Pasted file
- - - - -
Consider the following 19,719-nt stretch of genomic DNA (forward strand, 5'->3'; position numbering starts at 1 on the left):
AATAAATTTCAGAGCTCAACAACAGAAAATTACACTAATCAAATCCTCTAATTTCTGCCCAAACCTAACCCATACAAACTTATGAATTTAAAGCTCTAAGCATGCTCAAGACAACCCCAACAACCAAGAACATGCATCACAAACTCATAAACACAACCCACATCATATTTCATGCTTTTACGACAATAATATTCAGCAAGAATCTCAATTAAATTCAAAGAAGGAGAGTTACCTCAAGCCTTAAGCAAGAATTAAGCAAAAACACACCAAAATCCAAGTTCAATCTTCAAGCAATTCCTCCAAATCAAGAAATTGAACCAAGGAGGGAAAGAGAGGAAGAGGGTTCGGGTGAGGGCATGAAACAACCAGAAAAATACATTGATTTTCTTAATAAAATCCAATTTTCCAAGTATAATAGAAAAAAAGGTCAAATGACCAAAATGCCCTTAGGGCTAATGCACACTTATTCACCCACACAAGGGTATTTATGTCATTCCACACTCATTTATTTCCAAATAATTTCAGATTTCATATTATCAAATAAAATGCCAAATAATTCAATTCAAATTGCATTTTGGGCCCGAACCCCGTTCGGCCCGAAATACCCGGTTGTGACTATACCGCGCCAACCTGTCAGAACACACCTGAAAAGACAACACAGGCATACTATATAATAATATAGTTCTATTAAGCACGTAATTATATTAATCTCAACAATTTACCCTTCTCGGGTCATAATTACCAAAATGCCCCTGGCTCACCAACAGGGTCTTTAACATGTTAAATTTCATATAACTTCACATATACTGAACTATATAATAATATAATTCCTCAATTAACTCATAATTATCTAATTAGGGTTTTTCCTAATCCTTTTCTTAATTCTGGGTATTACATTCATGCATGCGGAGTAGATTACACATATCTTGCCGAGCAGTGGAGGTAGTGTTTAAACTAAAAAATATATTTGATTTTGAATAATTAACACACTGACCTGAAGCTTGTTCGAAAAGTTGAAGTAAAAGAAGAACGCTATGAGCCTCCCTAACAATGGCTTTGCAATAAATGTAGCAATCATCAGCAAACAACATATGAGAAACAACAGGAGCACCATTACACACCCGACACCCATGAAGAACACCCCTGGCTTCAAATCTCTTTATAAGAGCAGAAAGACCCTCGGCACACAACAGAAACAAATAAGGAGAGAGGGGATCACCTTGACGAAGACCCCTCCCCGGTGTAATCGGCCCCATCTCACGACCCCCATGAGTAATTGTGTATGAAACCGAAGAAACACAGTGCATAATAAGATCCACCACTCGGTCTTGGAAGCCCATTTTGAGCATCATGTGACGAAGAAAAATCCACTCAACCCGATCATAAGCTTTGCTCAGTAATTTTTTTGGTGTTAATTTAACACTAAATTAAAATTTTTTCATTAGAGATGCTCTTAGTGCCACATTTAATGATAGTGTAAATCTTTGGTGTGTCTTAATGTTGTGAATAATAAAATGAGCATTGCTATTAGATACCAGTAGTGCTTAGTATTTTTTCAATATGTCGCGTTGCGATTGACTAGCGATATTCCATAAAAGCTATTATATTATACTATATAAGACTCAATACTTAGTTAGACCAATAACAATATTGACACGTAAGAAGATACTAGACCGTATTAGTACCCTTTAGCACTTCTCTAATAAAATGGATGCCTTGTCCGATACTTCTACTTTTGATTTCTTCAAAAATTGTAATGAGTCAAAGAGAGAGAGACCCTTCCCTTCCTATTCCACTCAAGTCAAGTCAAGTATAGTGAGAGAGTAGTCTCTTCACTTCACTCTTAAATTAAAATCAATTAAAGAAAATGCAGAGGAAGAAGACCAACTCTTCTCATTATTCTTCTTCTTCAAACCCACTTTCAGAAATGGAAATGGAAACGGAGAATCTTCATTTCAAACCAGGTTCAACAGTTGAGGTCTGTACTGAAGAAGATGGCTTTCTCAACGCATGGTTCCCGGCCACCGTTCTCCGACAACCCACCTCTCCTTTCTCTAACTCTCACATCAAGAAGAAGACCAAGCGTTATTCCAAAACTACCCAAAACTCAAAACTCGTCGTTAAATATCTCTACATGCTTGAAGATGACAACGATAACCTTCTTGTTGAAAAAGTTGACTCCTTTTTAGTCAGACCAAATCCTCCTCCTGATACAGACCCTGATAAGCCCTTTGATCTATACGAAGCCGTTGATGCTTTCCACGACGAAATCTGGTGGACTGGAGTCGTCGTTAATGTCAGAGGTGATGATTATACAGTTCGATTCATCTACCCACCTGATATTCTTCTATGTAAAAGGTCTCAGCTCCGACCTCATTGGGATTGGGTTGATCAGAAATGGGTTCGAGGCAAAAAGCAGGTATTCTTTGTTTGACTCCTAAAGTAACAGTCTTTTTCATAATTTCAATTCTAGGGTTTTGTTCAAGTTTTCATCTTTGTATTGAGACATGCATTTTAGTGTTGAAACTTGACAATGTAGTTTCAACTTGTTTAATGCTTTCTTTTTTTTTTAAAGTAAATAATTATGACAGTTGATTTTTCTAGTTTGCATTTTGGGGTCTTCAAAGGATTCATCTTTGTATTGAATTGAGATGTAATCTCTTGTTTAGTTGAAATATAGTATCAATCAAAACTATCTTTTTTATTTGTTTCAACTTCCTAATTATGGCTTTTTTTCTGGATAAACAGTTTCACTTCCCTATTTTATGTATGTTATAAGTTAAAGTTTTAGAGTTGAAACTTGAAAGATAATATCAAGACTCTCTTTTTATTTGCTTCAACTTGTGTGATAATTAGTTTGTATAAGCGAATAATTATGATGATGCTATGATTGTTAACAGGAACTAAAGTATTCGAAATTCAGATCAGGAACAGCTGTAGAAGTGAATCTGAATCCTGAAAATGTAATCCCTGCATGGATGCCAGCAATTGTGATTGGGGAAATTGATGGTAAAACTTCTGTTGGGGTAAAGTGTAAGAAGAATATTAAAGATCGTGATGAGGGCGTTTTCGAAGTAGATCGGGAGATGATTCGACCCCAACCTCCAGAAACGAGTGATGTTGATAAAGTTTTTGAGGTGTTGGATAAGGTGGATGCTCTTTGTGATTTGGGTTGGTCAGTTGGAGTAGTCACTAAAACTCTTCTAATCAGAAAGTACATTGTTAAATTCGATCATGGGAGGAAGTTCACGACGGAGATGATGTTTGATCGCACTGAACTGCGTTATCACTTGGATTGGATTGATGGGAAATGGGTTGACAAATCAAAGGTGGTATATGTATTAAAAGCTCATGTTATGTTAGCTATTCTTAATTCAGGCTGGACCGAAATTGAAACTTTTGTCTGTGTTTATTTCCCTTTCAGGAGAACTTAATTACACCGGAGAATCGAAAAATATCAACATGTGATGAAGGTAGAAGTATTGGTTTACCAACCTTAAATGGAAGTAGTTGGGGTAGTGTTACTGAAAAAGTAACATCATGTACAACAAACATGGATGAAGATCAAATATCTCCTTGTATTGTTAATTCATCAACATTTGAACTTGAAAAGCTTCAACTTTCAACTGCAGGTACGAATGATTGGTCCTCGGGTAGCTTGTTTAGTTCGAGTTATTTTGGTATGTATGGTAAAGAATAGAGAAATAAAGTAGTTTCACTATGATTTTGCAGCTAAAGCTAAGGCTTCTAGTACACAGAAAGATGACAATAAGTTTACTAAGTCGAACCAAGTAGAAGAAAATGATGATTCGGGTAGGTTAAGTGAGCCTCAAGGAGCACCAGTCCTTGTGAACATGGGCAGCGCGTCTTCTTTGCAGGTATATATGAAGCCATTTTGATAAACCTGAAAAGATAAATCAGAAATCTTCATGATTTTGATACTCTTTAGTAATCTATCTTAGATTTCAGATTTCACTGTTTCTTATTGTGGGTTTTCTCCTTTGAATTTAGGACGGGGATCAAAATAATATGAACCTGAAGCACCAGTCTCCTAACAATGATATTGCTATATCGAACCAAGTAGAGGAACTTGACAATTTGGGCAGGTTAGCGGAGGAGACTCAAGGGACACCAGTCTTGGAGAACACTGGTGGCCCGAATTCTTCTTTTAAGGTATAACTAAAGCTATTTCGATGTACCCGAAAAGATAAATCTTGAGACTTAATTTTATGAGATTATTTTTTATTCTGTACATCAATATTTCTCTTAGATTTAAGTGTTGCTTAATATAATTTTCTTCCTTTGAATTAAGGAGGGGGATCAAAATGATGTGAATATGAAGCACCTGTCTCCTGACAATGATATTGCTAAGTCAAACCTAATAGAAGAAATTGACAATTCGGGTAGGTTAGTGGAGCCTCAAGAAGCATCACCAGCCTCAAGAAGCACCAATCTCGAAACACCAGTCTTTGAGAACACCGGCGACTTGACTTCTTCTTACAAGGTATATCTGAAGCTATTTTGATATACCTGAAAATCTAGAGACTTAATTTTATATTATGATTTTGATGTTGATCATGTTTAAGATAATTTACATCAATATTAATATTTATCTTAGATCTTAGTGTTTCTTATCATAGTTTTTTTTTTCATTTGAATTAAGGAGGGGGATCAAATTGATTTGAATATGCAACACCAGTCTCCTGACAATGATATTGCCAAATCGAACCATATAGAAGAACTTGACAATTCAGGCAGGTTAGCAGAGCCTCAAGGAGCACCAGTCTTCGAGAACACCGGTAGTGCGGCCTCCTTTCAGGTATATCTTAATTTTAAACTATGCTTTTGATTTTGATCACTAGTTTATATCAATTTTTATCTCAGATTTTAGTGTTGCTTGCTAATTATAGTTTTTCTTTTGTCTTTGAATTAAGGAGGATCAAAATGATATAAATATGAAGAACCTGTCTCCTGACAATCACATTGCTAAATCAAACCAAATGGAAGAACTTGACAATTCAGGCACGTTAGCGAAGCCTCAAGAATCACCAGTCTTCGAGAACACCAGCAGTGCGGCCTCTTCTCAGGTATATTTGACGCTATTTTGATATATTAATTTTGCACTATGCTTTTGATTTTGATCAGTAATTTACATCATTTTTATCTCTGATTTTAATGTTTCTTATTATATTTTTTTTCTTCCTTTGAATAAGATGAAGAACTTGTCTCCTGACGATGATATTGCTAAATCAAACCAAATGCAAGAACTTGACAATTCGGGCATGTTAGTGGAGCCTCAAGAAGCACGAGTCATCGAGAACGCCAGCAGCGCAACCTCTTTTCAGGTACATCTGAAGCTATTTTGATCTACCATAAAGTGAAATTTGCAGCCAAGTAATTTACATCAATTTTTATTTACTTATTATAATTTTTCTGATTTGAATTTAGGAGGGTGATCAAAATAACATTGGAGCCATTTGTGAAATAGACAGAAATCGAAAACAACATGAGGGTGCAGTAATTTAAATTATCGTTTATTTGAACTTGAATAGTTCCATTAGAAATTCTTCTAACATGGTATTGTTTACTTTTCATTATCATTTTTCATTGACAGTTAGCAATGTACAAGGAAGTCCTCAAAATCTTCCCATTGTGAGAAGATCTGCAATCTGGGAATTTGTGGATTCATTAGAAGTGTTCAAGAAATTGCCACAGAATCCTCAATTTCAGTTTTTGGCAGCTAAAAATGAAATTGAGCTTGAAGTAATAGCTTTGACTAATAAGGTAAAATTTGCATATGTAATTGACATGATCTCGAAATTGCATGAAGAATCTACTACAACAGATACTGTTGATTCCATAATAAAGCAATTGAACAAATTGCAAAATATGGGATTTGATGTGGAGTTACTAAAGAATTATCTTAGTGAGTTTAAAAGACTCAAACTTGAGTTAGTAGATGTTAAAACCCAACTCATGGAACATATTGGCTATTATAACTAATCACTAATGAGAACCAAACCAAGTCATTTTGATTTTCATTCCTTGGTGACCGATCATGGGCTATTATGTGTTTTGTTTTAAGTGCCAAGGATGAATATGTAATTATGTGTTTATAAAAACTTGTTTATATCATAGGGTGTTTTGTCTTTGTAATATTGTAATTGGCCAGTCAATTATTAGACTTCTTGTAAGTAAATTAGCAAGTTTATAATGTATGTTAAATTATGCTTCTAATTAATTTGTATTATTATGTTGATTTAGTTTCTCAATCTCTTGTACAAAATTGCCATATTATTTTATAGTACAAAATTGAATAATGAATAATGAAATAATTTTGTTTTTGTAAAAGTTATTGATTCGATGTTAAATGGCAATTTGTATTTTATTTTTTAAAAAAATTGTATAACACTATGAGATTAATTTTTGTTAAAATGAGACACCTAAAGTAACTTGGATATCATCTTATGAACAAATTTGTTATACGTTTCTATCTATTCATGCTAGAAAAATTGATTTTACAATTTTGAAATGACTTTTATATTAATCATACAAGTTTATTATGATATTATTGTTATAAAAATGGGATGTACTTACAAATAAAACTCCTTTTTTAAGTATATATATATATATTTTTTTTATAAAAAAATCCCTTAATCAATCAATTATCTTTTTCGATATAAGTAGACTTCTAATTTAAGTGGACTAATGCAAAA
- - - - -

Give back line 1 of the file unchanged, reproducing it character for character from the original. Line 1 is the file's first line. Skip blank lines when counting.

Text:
Consider the following 19,719-nt stretch of genomic DNA (forward strand, 5'->3'; position numbering starts at 1 on the left):